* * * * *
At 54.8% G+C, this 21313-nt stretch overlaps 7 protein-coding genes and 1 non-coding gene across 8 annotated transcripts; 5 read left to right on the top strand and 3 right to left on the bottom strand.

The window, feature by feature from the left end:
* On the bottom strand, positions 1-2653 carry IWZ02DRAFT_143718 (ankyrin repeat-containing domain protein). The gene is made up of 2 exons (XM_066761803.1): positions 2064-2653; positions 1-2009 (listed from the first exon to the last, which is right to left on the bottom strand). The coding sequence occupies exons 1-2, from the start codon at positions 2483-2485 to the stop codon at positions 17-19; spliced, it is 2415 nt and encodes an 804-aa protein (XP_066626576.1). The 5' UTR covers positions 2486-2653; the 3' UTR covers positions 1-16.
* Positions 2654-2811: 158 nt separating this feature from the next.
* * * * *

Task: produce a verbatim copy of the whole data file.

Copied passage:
At 54.8% G+C, this 21313-nt stretch overlaps 7 protein-coding genes and 1 non-coding gene across 8 annotated transcripts; 5 read left to right on the top strand and 3 right to left on the bottom strand.

The window, feature by feature from the left end:
* On the bottom strand, positions 1-2653 carry IWZ02DRAFT_143718 (ankyrin repeat-containing domain protein). The gene is made up of 2 exons (XM_066761803.1): positions 2064-2653; positions 1-2009 (listed from the first exon to the last, which is right to left on the bottom strand). The coding sequence occupies exons 1-2, from the start codon at positions 2483-2485 to the stop codon at positions 17-19; spliced, it is 2415 nt and encodes an 804-aa protein (XP_066626576.1). The 5' UTR covers positions 2486-2653; the 3' UTR covers positions 1-16.
* Positions 2654-2811: 158 nt separating this feature from the next.